Following a tour of duty in the Navy during World War II, where he served on an LST in the Pacific and received a commendation for coolness under fire, he entered the University of Kentucky. During his junior year, he settled on a major in drama after a successful campus production. But he quit school without graduating.

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“I made it a point not to graduate,” Stanton said. “I thought that was a positive, independent kind of statement. I never liked being ordered around—which, of course, was an overreaction. I eventually found out that I didn’t mind being ordered around at all when it was by someone who knew what he was doing.”

After an interval as a student at the Pasadena Playhouse in California, Stanton joined the American Male Chorus on a national tour (he also drove the bus). Then he moved to New York and signed on to the road company of the Strawbridge children’s theater. Soon he was back on the highways. By 1957, when he’d had his fill of touring, he settled on the West Coast for good and began his long run as a movie bad guy.

Harry Dean Stanton’s friend Fred Roos, a producer and casting agent, remembers that throughout the 1960s, “Harry always had so much hostility and resentment. There was a long period when he couldn’t get anything but bit parts, and the frustration level was extremely high. You read interviews with other character actors, and they’re proud of their work, proud of being able to bring a touch of authenticity to a small part. But not Harry. He kept saying, ‘I have to get out of this.’”

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From the perspective provided by his newfound good fortune, Stanton said recently, “I don’t blame anyone but myself for the kind of parts I got. To blame external circumstances is absolute folly. I hated being typecast in those roles. It was personally limiting, only playing stereotyped heavies. But I got those roles because I was angry, because that’s what I projected. I was angry at my mother and father because they didn’t get along, angry at the church. On top of that, I had an extreme lack of self-confidence.”

During his early years in Hollywood, Stanton had numerous brief entanglements with women, none lasting much longer than a year. “I was troubled by all the life problems—finding a mate, having a family, settling down. I just couldn’t get those things right.” Stanton’s longest-lasting relationship was with a young actress, Rebecca de Mornay. However, it ended badly, too. Ultimately, Stanton began to develop the Beat-era persona of a man living on the edge of reality. He was mercurial, nocturnal, and often unconscious. He had a knack for making improbable statements and winding up in the wrong place at the wrong time.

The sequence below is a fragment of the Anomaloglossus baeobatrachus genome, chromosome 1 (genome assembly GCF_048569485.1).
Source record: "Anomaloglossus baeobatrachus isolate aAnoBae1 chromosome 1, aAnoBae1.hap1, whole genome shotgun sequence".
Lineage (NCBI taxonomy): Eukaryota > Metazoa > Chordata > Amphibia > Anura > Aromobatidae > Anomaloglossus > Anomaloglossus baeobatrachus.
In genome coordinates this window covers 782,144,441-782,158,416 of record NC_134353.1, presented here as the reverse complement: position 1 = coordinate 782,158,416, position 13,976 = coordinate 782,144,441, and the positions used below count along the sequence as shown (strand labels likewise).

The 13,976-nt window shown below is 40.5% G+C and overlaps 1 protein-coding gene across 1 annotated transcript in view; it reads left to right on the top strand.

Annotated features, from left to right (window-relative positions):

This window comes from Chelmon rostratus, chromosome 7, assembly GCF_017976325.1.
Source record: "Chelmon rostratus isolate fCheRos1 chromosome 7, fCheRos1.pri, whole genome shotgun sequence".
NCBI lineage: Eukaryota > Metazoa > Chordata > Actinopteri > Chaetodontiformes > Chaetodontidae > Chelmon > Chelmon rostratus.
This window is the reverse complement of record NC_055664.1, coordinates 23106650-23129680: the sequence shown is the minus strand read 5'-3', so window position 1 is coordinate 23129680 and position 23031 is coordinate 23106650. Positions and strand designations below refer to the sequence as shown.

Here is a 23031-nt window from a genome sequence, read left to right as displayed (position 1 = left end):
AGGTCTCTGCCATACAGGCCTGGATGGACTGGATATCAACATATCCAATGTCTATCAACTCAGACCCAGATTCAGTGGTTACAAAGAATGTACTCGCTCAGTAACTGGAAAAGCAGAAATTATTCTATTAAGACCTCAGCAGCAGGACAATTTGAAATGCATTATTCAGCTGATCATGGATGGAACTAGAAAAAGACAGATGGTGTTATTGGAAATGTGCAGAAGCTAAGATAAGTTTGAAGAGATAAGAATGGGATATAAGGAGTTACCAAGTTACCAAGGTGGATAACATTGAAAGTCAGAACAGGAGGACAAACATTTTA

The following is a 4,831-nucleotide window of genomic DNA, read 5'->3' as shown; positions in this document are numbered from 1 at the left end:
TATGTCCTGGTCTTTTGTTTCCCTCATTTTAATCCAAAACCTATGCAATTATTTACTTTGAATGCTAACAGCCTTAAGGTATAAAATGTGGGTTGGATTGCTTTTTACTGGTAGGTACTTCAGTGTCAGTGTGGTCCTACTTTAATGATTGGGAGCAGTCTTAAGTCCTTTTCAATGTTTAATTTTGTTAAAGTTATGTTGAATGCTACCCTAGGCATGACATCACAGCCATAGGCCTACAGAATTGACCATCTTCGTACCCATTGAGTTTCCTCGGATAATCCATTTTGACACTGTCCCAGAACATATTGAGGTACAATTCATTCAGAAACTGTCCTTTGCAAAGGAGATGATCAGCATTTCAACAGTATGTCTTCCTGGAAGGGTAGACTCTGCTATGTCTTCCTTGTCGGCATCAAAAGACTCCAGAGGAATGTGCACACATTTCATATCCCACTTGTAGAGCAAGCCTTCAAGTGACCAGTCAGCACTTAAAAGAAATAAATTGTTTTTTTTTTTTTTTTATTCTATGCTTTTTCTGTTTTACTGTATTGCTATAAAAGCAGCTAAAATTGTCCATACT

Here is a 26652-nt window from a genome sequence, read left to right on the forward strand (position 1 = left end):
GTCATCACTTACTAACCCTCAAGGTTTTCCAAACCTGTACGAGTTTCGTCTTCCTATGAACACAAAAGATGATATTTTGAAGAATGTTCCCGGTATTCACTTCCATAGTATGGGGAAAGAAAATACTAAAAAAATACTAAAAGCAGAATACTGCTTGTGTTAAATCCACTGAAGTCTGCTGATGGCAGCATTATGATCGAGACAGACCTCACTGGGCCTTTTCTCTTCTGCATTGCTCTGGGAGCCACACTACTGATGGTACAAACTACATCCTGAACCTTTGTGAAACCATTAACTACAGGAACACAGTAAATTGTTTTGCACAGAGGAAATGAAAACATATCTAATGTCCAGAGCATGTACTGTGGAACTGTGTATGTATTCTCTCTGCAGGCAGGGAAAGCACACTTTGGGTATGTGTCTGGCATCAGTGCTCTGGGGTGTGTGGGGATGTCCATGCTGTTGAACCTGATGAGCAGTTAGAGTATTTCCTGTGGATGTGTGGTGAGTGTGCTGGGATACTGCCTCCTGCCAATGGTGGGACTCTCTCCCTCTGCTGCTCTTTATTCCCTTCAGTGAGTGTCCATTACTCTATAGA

Jack Nicholson, who roomed with Stanton in a house in the Hollywood Hills during the early 1960s when both men were scrounging for small character parts, came to regard Harry Dean as “one of the truly unpredictable entities on the planet.”

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At his worst, Nicholson said, Stanton “could drive people crazy.” For example, during the filming of Pat Garrett and Billy the Kid, Stanton, who was only a bit player in the picture, ruined an expensive shot by accidentally jogging across a set while cameras were rolling. Kris Kristofferson, the film’s star and one of Stanton’s old friends, recalled that the movie’s director, Sam Peckinpah, “had waited all day just to get this one shot right in which James Coburn rides off into the early-morning light after killing me. Peckinpah was furious. He yelled at Harry, ‘You just cost me $25,000.’ Then he picked up a bowie knife and threw it at him. It was a pretty close call.”

At his best, however, Stanton was not awed by Hollywood’s biggest stars. “On the set of The Missouri Breaks,” Nicholson was saying not long ago, “I saw Harry Dean make one of the bravest and most inspired moves I’ve ever had the chance to witness. You remember that Brando wore a dress in that picture. It was all in keeping with his character, a deranged lawman chasing me and Harry. On the day he was finally supposed to kill Harry—it was awful; he was supposed to impale him on this stake—Marlon briefly turned his back, and Harry snuck up on him, jumped on top of him, and ripped off the dress. Now, I have a singular admiration for that event. Marlon knew what an honest thing Harry was doing. The whole time Harry was wrestling him down, he was smiling.”